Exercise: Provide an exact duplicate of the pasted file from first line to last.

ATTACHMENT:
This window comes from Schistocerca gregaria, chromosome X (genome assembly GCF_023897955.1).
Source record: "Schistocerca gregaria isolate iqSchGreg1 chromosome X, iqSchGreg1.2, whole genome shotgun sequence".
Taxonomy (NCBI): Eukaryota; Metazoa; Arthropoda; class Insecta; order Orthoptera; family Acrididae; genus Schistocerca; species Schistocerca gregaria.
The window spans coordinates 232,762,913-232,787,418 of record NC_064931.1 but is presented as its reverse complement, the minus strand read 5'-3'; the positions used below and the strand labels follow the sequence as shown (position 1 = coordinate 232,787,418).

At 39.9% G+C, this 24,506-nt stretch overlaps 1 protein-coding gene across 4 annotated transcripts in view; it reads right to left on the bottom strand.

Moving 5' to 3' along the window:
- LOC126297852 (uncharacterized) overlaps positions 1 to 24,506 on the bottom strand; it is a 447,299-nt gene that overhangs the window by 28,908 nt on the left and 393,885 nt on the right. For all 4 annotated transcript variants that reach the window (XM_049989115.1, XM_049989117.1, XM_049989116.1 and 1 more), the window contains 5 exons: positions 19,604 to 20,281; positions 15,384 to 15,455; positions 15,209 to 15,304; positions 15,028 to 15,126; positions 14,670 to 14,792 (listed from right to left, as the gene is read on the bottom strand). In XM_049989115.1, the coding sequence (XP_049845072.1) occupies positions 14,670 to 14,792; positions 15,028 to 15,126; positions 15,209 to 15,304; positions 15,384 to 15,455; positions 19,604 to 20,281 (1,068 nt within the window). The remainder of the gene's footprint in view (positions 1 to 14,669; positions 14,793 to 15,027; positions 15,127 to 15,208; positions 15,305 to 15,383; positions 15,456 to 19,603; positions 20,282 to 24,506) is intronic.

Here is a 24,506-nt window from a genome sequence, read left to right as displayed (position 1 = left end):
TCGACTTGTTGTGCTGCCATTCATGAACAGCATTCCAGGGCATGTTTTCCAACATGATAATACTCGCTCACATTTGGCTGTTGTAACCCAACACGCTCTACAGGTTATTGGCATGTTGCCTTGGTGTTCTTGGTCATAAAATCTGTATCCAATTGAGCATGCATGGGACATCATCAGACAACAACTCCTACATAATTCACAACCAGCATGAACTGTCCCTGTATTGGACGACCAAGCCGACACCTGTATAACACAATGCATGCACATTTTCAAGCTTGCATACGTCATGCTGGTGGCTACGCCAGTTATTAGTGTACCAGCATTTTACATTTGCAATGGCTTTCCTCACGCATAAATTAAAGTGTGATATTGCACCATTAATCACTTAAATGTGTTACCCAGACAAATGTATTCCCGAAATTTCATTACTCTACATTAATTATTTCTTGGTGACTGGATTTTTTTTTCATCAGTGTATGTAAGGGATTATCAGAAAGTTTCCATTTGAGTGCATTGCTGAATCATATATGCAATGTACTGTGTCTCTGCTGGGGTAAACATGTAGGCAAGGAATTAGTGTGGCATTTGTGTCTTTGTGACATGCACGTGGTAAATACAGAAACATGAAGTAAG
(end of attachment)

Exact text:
This window comes from Schistocerca gregaria, chromosome X (genome assembly GCF_023897955.1).
Source record: "Schistocerca gregaria isolate iqSchGreg1 chromosome X, iqSchGreg1.2, whole genome shotgun sequence".
Taxonomy (NCBI): Eukaryota; Metazoa; Arthropoda; class Insecta; order Orthoptera; family Acrididae; genus Schistocerca; species Schistocerca gregaria.
The window spans coordinates 232,762,913-232,787,418 of record NC_064931.1 but is presented as its reverse complement, the minus strand read 5'-3'; the positions used below and the strand labels follow the sequence as shown (position 1 = coordinate 232,787,418).

At 39.9% G+C, this 24,506-nt stretch overlaps 1 protein-coding gene across 4 annotated transcripts in view; it reads right to left on the bottom strand.

Moving 5' to 3' along the window:
- LOC126297852 (uncharacterized) overlaps positions 1 to 24,506 on the bottom strand; it is a 447,299-nt gene that overhangs the window by 28,908 nt on the left and 393,885 nt on the right. For all 4 annotated transcript variants that reach the window (XM_049989115.1, XM_049989117.1, XM_049989116.1 and 1 more), the window contains 5 exons: positions 19,604 to 20,281; positions 15,384 to 15,455; positions 15,209 to 15,304; positions 15,028 to 15,126; positions 14,670 to 14,792 (listed from right to left, as the gene is read on the bottom strand). In XM_049989115.1, the coding sequence (XP_049845072.1) occupies positions 14,670 to 14,792; positions 15,028 to 15,126; positions 15,209 to 15,304; positions 15,384 to 15,455; positions 19,604 to 20,281 (1,068 nt within the window). The remainder of the gene's footprint in view (positions 1 to 14,669; positions 14,793 to 15,027; positions 15,127 to 15,208; positions 15,305 to 15,383; positions 15,456 to 19,603; positions 20,282 to 24,506) is intronic.

Here is a 24,506-nt window from a genome sequence, read left to right as displayed (position 1 = left end):
TCGACTTGTTGTGCTGCCATTCATGAACAGCATTCCAGGGCATGTTTTCCAACATGATAATACTCGCTCACATTTGGCTGTTGTAACCCAACACGCTCTACAGGTTATTGGCATGTTGCCTTGGTGTTCTTGGTCATAAAATCTGTATCCAATTGAGCATGCATGGGACATCATCAGACAACAACTCCTACATAATTCACAACCAGCATGAACTGTCCCTGTATTGGACGACCAAGCCGACACCTGTATAACACAATGCATGCACATTTTCAAGCTTGCATACGTCATGCTGGTGGCTACGCCAGTTATTAGTGTACCAGCATTTTACATTTGCAATGGCTTTCCTCACGCATAAATTAAAGTGTGATATTGCACCATTAATCACTTAAATGTGTTACCCAGACAAATGTATTCCCGAAATTTCATTACTCTACATTAATTATTTCTTGGTGACTGGATTTTTTTTTCATCAGTGTATGTAAGGGATTATCAGAAAGTTTCCATTTGAGTGCATTGCTGAATCATATATGCAATGTACTGTGTCTCTGCTGGGGTAAACATGTAGGCAAGGAATTAGTGTGGCATTTGTGTCTTTGTGACATGCACGTGGTAAATACAGAAACATGAAGTAAG